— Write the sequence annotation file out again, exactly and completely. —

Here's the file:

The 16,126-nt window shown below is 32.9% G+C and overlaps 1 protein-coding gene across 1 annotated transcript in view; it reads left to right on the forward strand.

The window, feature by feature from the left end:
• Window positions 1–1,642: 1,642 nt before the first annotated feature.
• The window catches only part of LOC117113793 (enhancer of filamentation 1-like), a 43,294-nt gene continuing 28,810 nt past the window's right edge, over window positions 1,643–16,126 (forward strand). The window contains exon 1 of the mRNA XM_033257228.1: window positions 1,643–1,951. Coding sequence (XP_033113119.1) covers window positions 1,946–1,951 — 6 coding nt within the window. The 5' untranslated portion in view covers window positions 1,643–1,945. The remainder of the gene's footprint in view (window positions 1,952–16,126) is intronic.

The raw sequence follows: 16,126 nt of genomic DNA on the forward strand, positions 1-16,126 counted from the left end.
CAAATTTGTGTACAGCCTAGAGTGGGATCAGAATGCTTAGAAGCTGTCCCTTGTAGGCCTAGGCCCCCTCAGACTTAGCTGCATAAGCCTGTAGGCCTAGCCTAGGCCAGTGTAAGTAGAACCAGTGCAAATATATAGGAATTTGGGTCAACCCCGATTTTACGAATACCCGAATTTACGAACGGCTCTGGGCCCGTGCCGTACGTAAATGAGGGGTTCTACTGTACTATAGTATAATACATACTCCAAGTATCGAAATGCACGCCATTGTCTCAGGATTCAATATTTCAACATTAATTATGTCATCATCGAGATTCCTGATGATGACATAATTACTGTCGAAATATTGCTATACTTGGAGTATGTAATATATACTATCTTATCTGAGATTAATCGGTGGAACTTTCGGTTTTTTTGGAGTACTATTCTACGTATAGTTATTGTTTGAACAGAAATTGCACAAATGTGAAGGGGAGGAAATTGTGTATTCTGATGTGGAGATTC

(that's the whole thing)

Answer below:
The 16,126-nt window shown below is 32.9% G+C and overlaps 1 protein-coding gene across 1 annotated transcript in view; it reads left to right on the forward strand.

The window, feature by feature from the left end:
• Window positions 1–1,642: 1,642 nt before the first annotated feature.
• The window catches only part of LOC117113793 (enhancer of filamentation 1-like), a 43,294-nt gene continuing 28,810 nt past the window's right edge, over window positions 1,643–16,126 (forward strand). The window contains exon 1 of the mRNA XM_033257228.1: window positions 1,643–1,951. Coding sequence (XP_033113119.1) covers window positions 1,946–1,951 — 6 coding nt within the window. The 5' untranslated portion in view covers window positions 1,643–1,945. The remainder of the gene's footprint in view (window positions 1,952–16,126) is intronic.

The raw sequence follows: 16,126 nt of genomic DNA on the forward strand, positions 1-16,126 counted from the left end.
CAAATTTGTGTACAGCCTAGAGTGGGATCAGAATGCTTAGAAGCTGTCCCTTGTAGGCCTAGGCCCCCTCAGACTTAGCTGCATAAGCCTGTAGGCCTAGCCTAGGCCAGTGTAAGTAGAACCAGTGCAAATATATAGGAATTTGGGTCAACCCCGATTTTACGAATACCCGAATTTACGAACGGCTCTGGGCCCGTGCCGTACGTAAATGAGGGGTTCTACTGTACTATAGTATAATACATACTCCAAGTATCGAAATGCACGCCATTGTCTCAGGATTCAATATTTCAACATTAATTATGTCATCATCGAGATTCCTGATGATGACATAATTACTGTCGAAATATTGCTATACTTGGAGTATGTAATATATACTATCTTATCTGAGATTAATCGGTGGAACTTTCGGTTTTTTTGGAGTACTATTCTACGTATAGTTATTGTTTGAACAGAAATTGCACAAATGTGAAGGGGAGGAAATTGTGTATTCTGATGTGGAGATTC